For instance, when something out of the ordinary or untoward happens in a neighbourhood, all residents tend to be restless and concerned till they know what has actually happened and obtain the details. The event remains a topic of discussion for days and causes fear and anxiety about the future. It is difficult for people to focus on their regular activities for some time. The scenario with layoffs is no different within the organisation, and productivity is bound to suffer.

However, Purohit feels that this may be the time for the existing employees to rise to the occasion and do their bit. “During such times, people with a stronger sense of ownership always step up and take more accountability and responsibility,” which is a very positive trait points out Purohit. It works as an opportunity for them (existing employees) to learn new things. Some may also be elevated, making them more occupied and involved within the organisation, while others may get a chance to try their hands at a new function. Therefore, not everything about a layoff is negative. So, they should not be all that disturbing after all.

Layoffs are a signal for larger organisations to pull up their socks and let their employees know that they are struggling because of the ecosystem or the macro-economic conditions. The message that should and does go across is that a lot more requires to be done.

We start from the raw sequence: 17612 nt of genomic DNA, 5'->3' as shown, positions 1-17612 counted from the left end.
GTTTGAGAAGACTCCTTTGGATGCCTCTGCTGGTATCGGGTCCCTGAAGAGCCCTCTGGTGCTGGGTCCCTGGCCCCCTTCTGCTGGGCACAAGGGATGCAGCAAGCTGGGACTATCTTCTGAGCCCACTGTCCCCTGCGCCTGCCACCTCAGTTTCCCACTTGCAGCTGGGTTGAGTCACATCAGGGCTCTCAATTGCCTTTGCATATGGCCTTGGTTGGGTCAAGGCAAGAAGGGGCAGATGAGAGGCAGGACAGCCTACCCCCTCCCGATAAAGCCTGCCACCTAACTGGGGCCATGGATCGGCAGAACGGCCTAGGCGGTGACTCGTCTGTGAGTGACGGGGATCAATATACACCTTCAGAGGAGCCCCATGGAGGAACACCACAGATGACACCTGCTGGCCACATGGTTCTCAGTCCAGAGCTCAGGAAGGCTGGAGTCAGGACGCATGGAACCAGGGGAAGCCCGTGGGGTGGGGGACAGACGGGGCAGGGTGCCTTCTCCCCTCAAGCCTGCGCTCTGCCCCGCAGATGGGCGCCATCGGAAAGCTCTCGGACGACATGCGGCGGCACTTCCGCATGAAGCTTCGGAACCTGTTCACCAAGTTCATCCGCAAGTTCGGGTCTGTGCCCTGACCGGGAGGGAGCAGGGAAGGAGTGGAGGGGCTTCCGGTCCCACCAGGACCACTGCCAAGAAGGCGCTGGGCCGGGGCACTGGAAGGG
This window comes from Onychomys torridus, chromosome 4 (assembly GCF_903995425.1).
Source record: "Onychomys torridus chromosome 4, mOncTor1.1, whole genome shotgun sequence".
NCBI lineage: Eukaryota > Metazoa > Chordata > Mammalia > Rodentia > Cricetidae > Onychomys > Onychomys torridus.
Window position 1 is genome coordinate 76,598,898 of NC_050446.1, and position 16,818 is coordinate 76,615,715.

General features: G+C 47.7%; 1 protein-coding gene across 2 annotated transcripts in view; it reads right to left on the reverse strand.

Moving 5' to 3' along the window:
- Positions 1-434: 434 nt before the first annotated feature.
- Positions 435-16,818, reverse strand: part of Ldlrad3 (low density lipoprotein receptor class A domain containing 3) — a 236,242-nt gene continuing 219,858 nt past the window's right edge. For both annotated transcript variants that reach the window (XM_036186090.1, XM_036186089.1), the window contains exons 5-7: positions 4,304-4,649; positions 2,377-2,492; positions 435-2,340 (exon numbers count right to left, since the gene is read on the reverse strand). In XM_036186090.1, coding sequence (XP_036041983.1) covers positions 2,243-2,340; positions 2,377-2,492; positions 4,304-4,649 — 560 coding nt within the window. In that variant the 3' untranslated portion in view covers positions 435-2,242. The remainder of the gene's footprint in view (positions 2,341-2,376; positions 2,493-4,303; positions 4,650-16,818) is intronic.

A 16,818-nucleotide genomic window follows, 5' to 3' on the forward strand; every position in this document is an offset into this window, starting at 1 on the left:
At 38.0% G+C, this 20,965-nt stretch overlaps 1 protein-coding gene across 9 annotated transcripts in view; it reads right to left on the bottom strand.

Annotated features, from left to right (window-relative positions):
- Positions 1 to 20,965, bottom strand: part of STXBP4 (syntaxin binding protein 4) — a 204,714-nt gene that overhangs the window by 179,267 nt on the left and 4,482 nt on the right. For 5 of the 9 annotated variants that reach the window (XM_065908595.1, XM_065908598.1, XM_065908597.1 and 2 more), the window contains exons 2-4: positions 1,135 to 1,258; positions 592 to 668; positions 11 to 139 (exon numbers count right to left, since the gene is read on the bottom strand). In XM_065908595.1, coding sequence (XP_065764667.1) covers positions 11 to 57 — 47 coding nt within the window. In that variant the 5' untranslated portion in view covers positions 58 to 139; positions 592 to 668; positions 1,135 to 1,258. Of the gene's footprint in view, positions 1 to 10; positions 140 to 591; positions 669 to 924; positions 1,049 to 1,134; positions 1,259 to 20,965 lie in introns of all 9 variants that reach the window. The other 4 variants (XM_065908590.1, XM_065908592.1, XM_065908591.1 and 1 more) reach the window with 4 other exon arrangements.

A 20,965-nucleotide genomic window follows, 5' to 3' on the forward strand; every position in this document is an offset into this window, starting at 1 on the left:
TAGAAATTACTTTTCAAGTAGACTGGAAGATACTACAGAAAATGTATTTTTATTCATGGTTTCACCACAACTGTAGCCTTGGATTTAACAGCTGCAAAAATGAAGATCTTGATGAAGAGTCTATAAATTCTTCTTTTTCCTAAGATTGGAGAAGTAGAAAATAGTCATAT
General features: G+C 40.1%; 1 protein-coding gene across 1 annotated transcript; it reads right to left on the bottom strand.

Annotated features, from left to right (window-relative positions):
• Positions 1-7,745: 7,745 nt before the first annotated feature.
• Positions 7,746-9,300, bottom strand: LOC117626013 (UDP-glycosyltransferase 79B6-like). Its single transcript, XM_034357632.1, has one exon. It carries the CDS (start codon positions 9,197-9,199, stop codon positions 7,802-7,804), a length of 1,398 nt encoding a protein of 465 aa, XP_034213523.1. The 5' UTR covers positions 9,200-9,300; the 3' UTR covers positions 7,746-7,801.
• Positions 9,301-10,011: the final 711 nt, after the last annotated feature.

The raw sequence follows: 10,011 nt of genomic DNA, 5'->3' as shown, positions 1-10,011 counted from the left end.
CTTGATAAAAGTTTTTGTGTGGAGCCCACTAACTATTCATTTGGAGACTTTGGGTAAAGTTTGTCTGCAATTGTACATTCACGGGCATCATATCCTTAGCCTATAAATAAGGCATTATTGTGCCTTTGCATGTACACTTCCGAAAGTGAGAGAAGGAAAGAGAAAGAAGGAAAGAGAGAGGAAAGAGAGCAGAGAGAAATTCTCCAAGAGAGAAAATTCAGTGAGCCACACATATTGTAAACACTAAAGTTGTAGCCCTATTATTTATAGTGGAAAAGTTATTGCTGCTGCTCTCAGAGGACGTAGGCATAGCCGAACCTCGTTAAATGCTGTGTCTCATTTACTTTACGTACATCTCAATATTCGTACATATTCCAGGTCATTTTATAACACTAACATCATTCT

“Layoffs cause employees to lose trust in the management and strains their relationship with them,” admits Kumar.” Employees join an organisation with the intention of enjoying their time there. They believe they’ll learn more, grow and spend a considerable amount of time at the organisation. Therefore, when the organisation tells them they are not needed anymore, disregarding their tenure, it does hurt. It is natural then for the employees to feel that the company does not value their contributions.

The employees who manage to escape the axe also tend to worry about their roles and stability. They hold themselves back, unwilling to give their best, as their trust in the organisation is broken. Seeing the tenured and even good performers being laid off makes them feel that the organisation doesn’t value their achievements or contributions.

When experienced employees are laid off, valuable knowledge and skills may be lost, leading to difficulties in performing tasks and making decisions as well. “More than the knowledge, it’s the loss of talent, which could have contributed to the organisation in other ways and not just in a specific role,” points out Kumar.